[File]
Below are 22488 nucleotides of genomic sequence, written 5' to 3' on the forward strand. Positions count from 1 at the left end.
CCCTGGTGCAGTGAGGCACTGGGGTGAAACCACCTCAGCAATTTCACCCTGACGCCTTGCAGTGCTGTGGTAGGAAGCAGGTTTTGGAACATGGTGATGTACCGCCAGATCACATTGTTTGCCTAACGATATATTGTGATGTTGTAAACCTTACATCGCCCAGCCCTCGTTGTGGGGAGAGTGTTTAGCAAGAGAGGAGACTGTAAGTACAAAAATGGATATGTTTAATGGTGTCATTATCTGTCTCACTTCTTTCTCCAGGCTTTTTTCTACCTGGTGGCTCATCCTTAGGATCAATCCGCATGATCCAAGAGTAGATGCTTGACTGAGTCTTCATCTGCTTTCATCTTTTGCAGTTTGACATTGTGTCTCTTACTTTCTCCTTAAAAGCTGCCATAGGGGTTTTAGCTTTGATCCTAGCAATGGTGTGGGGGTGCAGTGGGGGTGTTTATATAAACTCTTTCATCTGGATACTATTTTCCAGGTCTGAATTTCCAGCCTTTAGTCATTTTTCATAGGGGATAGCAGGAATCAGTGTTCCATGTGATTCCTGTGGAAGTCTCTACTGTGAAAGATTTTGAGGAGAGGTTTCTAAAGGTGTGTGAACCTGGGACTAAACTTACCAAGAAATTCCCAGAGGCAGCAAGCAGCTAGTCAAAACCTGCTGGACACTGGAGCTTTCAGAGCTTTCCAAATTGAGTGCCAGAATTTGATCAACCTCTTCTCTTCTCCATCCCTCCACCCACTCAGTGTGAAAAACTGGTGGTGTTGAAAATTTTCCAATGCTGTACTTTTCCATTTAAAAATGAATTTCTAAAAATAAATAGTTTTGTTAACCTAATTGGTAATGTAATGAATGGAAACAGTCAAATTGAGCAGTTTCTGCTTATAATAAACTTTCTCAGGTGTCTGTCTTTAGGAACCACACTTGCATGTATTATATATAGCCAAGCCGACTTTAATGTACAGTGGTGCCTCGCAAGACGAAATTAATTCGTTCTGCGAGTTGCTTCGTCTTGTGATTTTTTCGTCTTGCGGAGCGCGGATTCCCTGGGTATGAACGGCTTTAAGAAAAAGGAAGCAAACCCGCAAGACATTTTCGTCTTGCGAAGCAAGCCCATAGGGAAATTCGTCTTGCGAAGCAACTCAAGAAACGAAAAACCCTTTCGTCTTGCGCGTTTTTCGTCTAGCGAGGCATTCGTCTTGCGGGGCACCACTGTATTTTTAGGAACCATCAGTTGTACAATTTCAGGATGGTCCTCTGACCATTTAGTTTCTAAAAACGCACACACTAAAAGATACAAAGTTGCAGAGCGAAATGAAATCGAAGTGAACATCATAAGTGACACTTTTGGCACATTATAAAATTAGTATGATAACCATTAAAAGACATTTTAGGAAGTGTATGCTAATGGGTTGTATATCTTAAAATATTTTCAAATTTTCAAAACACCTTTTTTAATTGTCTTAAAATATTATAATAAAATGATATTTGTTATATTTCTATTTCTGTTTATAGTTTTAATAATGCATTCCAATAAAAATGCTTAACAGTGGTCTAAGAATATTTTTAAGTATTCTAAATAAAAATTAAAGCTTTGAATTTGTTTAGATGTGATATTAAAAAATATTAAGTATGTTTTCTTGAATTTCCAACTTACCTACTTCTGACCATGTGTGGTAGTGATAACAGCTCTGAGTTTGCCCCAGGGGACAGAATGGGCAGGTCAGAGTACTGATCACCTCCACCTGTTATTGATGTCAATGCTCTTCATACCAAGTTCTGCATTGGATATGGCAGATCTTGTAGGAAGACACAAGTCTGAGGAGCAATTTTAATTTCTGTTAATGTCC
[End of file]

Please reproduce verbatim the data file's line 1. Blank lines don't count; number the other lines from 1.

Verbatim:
Below are 22488 nucleotides of genomic sequence, written 5' to 3' on the forward strand. Positions count from 1 at the left end.